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GOV.UK Verify

Making GOV.UK Verify available to more people

Posted by: , Posted on: - Categories: How GOV.UK Verify works

We want to make sure that the people who are expected to use GOV.UK Verify can do so. Our target for demographic coverage by ‘live’ is 90%.

When we set that objective back in March 2015, GOV.UK Verify could only cover about 65% of the UK adult population. Since then, our demographic coverage has increased to 80%. Here we share some of the latest developments that mean more people are able to use GOV.UK Verify to access government services online.

When you use GOV.UK Verify, a certified company of your choice asks you for evidence to prove your identity, and carries out a range of other checks to verify that it’s really you and not someone pretending to be you.

Certified companies can validate different types of identity evidence

At the start of our public beta, it was only possible to verify your identity if you had a passport, a driving licence and a credit card or loan. You also had to answer questions based on your credit history. This meant our demographic coverage was limited to those with a photocard driving licence issued in Great Britain, a UK passport, and a credit card or loan.

The certified companies have been building and adopting new methods to give people more ways to prove their identity and extend the demographic coverage of GOV.UK Verify. For example, because of advances in the way certified companies are able to validate identity evidence, it’s now possible to verify your identity using a wide range of identity evidence, including any passport, any EU identity document, and any bank account or payment card.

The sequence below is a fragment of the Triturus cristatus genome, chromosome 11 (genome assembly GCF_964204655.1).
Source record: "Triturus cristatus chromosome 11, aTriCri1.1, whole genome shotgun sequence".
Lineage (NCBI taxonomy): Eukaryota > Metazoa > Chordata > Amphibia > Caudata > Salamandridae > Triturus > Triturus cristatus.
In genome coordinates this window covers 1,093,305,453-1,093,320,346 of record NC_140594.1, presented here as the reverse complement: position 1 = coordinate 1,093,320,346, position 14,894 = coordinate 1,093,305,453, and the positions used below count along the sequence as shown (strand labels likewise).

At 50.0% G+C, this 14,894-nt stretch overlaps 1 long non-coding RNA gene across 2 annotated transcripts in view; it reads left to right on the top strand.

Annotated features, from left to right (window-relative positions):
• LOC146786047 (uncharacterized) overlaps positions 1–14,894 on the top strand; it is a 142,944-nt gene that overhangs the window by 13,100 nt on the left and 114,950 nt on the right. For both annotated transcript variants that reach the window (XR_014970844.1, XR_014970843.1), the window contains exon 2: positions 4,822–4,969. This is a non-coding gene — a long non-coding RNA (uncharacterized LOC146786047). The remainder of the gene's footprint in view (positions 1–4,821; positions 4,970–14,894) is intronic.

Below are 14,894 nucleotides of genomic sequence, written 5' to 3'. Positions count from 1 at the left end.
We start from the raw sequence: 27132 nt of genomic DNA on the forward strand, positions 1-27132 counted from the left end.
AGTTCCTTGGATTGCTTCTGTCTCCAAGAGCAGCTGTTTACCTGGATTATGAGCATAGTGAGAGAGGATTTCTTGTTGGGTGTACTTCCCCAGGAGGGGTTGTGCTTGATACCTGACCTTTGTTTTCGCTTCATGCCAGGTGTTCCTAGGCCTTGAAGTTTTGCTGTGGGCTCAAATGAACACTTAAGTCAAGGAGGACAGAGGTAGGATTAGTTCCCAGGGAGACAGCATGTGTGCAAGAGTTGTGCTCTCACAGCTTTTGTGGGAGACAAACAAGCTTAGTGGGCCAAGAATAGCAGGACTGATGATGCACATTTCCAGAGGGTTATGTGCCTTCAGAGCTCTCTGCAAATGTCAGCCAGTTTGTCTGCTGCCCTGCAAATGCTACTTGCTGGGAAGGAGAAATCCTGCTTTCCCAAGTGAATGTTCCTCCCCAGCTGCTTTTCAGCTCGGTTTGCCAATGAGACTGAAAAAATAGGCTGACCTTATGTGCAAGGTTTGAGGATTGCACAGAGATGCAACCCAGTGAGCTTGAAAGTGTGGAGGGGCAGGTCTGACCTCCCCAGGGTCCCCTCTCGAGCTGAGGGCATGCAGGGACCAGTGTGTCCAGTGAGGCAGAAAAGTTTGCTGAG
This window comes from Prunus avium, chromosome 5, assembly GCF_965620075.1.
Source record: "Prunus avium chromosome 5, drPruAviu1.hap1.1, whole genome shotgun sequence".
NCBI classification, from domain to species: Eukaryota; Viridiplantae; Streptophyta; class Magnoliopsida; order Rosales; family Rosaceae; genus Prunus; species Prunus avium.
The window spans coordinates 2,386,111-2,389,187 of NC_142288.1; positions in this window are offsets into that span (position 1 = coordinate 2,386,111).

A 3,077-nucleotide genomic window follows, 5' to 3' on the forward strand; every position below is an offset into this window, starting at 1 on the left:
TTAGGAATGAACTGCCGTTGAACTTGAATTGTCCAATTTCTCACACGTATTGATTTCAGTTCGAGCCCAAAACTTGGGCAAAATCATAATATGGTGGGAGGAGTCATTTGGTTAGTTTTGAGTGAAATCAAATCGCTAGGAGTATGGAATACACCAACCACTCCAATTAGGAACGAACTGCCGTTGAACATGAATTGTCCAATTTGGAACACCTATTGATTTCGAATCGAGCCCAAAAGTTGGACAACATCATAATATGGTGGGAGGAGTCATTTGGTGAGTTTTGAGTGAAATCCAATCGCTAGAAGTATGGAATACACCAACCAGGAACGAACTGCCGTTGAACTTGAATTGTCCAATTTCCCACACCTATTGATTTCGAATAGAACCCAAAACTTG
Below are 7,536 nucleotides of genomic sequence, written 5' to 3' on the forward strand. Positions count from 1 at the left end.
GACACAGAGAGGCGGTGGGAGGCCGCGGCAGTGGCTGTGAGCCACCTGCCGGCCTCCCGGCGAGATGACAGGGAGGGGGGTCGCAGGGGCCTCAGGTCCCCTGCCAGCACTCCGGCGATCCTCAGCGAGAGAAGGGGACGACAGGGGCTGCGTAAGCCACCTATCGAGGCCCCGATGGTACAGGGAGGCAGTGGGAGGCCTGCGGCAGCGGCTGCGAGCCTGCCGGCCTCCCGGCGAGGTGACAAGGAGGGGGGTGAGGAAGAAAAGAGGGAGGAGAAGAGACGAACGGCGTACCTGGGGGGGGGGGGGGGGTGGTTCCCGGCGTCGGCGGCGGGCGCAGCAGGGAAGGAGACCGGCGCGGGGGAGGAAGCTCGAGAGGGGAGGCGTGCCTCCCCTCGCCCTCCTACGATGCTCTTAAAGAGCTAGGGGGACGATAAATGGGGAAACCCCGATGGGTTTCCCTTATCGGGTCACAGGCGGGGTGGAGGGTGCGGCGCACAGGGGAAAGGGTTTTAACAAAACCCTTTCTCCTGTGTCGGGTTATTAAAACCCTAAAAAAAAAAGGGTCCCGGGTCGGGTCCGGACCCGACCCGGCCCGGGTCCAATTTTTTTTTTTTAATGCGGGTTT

Certified companies are now able to validate a wider range of payment cards, so that people can use them as identity evidence. Previously, certified companies relied mainly on checking details provided by users against credit reference agency files. They can now use methods developed for online payments to check an electronic payment card directly with the issuing authority. This means that their coverage of payment cards is higher, because almost all types of card that can be used as identity evidence can be validated in this way.

You don’t need as much evidence to prove your identity

Whereas previously you would often need 3 pieces of evidence to prove your identity, now  you will often only need 2 pieces of evidence. This is because certified companies have developed stronger ways to validate each piece of evidence, so they can reach the required level of confidence that the identity really exists with fewer different pieces of proof.

You can take a photo of yourself instead of answering questions based on credit history